'It's sort of a group effort:' How Matt Barnes is calling Ohio State football's defense

Joey Kaufman
The Columbus Dispatch

Matt Barnes stood behind a lecturn at the Woody Hayes Athletic Center on Tuesday, taking questions from reporters about Ohio State’s defense.

He has become the public face of the unit in recent weeks. Since an upset loss to Oregon laid bare a series of shortcomings, the 35-year-old secondary coach has taken over the play-calling from defensive coordinator Kerry Coombs.

It’s an unusual spot for a position coach, serving as the defense’s primary play-caller in place of the million-dollar coordinator, but it’s one Barnes has confronted before. As the linebackers coach at Maryland in 2018, he called the Terrapins’ defense, gaining experience that has helped him handle the new responsibilities.

“It’s like if you're playing football,” Barnes said. “The best way to get better at playing football is to play football. I think the best way to improve calling defense is to call defense.”

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He added that he learned a few “valuable lessons” from his stint at the other Big Ten program from four years ago.

Matt Barnes getting help from Larry Johnson, Al Washington

Amid the reshuffling of staff roles that has left him with a greater hand in the defense, Barnes stressed that collaboration remains with Coombs, as well as defensive line coach Larry Johnson and linebackers Al Washington.

All of them continue to shape Ohio State’s game plan and play calls.

Defensive backs coach Matt Barnes has called plays for the Ohio State defense the past two games.

“It's sort of a group effort,” Barnes said, “particularly gameday, just sorting through adjustments. We're all in the meetings throughout the week and put a call sheet together of what we like in certain situations. In a lot of ways, the game calls itself.”

Barnes has called plays for the Buckeyes’ defense in consecutive wins over Tulsa and Akron, the final non-conference games that followed the matchup Oregon.

The Ohio State defense took a positive step against Akron

The biggest signs of growth appeared to come in last week’s 59-7 win over the Zips. Dialing up pressure, they sacked quarterback DJ Irons nine times, the most in a game since 2007, and looked more aggressive.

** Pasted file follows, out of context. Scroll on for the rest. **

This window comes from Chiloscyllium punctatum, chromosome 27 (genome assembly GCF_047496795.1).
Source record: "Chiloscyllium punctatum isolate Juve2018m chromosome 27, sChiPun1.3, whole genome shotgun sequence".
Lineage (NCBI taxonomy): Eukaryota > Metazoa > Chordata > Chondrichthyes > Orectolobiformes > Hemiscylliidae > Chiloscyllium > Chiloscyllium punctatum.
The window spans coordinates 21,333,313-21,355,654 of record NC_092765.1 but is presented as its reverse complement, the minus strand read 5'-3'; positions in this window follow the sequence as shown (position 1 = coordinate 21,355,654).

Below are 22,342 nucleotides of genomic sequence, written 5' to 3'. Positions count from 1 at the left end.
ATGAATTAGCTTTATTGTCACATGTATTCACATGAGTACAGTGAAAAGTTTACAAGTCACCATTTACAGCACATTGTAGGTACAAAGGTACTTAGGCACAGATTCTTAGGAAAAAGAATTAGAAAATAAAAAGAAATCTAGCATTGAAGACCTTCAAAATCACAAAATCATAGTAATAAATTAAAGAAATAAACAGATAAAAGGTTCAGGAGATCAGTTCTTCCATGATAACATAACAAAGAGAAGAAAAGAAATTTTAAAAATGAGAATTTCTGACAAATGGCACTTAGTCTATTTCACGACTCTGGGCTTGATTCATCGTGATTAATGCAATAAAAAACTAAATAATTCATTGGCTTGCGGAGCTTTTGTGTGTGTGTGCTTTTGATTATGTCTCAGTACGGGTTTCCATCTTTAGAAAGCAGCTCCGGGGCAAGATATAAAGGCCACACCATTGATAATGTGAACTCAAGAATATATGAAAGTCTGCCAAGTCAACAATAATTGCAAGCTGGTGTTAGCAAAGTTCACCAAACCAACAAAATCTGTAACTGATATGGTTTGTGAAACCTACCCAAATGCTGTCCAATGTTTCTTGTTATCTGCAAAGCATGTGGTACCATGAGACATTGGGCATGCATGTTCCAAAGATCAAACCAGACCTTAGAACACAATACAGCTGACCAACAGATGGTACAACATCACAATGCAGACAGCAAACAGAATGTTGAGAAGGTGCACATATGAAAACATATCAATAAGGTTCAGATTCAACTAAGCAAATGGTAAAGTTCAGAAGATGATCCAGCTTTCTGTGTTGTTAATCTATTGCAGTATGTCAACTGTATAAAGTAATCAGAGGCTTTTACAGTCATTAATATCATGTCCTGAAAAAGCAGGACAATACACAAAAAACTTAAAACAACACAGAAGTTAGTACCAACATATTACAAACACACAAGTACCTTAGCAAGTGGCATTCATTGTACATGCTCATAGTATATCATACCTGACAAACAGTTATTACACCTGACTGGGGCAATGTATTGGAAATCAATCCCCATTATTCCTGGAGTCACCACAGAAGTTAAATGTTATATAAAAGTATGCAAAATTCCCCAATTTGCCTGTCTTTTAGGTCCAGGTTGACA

Dropping an additional safety into pass coverage has also helped stem some of the explosive plays they had allowed earlier in the month.

Barnes was cautious when asked about the progress of defense, noting the upcoming slate of Big Ten games, including Saturday’s game at Rutgers, would offer a far better barometer. Next week, they host unbeaten Maryland, which is led by quarterback Taulia Tagovailoa, who leads the conference in most of the major passing categories.

“We’ve seen improvement in some areas,” Barnes said, “but we’ll really be tested getting into league play.”

Buckeyes coach Ryan Day gave a similar assessment of the defense’s strides.

“I don't think the answer's here yet,” he said. “We got to see where we are week to week and bring it week to week. It's not you do a good job one week, then move on.”

When Barnes was asked by Day to call plays for the defense in the aftermath of the setback against Oregon, he took on the role without much pride.

The circumstances were apparent. The Buckeyes were struggling. It was a difficult few days for the staff.

“It was a humbling time and still is for all of us,” he said. “Very high expectations here at Ohio State and rightfully so. So it was a change and it continues to be a change for all of us.”

Kerry Coombs moved to the box while Matt Barnes been on the sidelines

During the past two games, Barnes has been situated on the sideline, while Coombs has been perched in the press box.

When Coombs served as the play-caller, he stood on the field, but previous Buckeyes coordinators did not. Jeff Hafley sat up in a booth in 2019 when he ran the nation’s top-ranked defense. Barnes finds that spot too detached.

“The biggest thing for me is on the field you can really be hands on with how you adjust the game from series to series,” Barnes said. “In the box, you can be effective in providing information, but it's hard. You're not the one articulating those adjustments to the players, and we know how important it is.”

Barnes said communication between the press box and field has been seamless. Johnson and Washington also are on the sideline during games.

“Our gameday operation, our information from the press box, has been extraordinary,” Barnes said. “We've really seen everything we needed to see and been able to adjust it pretty well.”

Barnes is hopeful the adjustments will continue in the weeks ahead, searching for improvement for a group that ranks only No. 89 in the FBS in total defense through four weeks.

“This is something that we are arm in arm as a defensive staff and as a coaching staff,” he said. “At the end of the day, we are in a relentless pursuit of how to get it right and how to improve.”

Joey Kaufman covers Ohio State football for The Columbus Dispatch. Contact him at jkaufman@dispatch.com or on Twitter @joeyrkaufman.

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